- Tuesday 08 December 2015
This year marks 150 years since the original South Sea Islanders arrived on the Sunshine Coast and this anniversary was commemorated with a special event in November. While I was unable to attend, I would like to acknowledge the significance of this event, congratulate DASSI Assn Inc. on what I hear was a fantastic event, and thank Mayor Mark Jamieson for attending on behalf of council. I’m told it was a great day of speeches, traditional food and entertainment. I’m proud that council supports important cultural heritage events such as this through its Heritage Levy.
Displaying our history
Last month the Bli Bli on Maroochy Historical Society held an outstanding display at the public hall, titled Remembering Our Locals. The display contained a number of memorabilia, local stories and various historical displays honouring our local men and women during WW1-2. One of the unique features of the display was the recognition of all the animals who supported our war veterans, with stories of their incredible acts of bravery to help save the lives who served. I would like to sincerely congratulate president Ailsa Watson and her hardworking committee, the CWA and all the volunteers and supporters for making this such a memorable day.
Plans in place for Halcyon
It was terrific to attend the launch of Halcyon Landing’s community disaster management plan. Presentations were provided by the emergency response group chair, David Snell, Sunshine Coast Council, and Queensland Fire and Emergency Services representatives. This plan provides detailed information for Haylcon residents on what to do to in the event of a natural disaster. It's terrific to see a community group using their initiative to get on the front foot before disaster strikes, rather than leaving it to the last minute.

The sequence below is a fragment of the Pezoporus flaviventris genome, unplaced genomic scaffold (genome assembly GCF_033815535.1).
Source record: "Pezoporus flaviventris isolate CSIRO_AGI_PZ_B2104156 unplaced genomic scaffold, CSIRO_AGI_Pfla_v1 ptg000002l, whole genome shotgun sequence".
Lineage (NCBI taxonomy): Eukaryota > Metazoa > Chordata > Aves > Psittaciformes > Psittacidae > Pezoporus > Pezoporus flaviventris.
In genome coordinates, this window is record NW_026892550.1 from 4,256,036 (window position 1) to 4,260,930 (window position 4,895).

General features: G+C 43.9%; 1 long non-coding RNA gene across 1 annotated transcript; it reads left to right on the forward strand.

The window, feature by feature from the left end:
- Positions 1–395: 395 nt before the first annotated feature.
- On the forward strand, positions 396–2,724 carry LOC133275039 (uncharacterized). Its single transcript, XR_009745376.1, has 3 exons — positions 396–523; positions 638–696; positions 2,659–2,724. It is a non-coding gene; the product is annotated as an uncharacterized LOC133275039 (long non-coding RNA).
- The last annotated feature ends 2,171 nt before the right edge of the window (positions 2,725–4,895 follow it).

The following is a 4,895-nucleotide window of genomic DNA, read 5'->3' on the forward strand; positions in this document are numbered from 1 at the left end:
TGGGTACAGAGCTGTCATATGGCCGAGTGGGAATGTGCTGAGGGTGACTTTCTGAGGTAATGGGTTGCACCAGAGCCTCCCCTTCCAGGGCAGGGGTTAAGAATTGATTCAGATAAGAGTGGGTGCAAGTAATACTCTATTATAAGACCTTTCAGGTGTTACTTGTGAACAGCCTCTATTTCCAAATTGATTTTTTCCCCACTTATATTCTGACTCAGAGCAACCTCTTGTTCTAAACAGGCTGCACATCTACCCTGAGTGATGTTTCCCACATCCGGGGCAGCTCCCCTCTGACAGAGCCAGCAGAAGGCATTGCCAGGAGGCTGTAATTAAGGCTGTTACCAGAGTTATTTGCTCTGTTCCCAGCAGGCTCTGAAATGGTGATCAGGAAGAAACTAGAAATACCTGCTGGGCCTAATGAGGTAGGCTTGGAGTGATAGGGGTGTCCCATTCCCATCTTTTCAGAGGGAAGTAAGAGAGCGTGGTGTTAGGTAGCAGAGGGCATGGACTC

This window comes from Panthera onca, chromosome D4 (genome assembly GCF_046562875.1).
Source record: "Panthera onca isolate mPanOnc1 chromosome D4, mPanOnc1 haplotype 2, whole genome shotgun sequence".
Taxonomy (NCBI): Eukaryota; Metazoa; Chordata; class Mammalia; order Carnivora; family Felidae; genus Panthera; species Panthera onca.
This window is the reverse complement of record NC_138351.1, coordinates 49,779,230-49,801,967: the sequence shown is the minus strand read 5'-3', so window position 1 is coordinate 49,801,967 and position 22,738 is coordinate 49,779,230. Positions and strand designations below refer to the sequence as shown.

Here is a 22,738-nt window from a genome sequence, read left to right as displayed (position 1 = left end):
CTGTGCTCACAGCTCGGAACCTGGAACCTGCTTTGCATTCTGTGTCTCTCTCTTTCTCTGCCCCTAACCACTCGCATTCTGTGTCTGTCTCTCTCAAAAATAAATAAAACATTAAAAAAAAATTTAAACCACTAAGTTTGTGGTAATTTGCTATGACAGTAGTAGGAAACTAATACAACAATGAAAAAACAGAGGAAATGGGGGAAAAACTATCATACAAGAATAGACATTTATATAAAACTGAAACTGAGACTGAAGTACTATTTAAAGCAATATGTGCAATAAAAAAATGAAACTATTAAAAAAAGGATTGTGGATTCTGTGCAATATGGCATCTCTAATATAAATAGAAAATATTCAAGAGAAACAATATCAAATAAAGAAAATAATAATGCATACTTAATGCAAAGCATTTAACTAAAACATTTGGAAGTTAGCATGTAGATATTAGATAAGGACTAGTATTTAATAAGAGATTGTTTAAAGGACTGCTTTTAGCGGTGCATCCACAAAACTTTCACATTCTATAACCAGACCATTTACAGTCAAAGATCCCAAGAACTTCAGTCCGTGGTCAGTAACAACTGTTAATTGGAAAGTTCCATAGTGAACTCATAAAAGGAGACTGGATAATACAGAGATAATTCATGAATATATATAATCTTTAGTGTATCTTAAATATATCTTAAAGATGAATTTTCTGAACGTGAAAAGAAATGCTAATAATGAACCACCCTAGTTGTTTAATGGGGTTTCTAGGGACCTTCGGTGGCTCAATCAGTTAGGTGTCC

World’s largest floating wetlands
Bli Bli’s first floating wetland is now out on the water in Parklakes. I joined Mayor Mark Jamieson and community members to launch the wetland recently and was intrigued at the environmental science behind it. The plant species which make up the wetland have extensive roots that stretch down below the surface to help keep the lake clean – it’s quite an innovative approach to protecting and enhancing our waterways. The University of the Sunshine Coast is now studying the wetland as part of the world’s largest floating wetland research project.
Keeping the mozzies at bay
I joined council officers on a routine mosquito inspection around Maroochy River late last month. While the mozzies have certainly become more of a nuisance, as they do in Bli Bli most summers, there’s not currently any increase in disease risk as the particular species bothering us at the moment is not a known disease carrier.
Council has just carried out aerial treatments to reduce the larval numbers. The mosquito treatment products are not harmful to humans and other living creatures and they are applied under strict state and federal legislation including under a Marine Parks Permit issued by the Department of Environment and Heritage Protection.
Another year gone
By the time I write my next column the holidays will have been and gone, so I would like to wish you all a Merry Christmas and a Happy New Year. I look forward to catching up with many of you in 2016.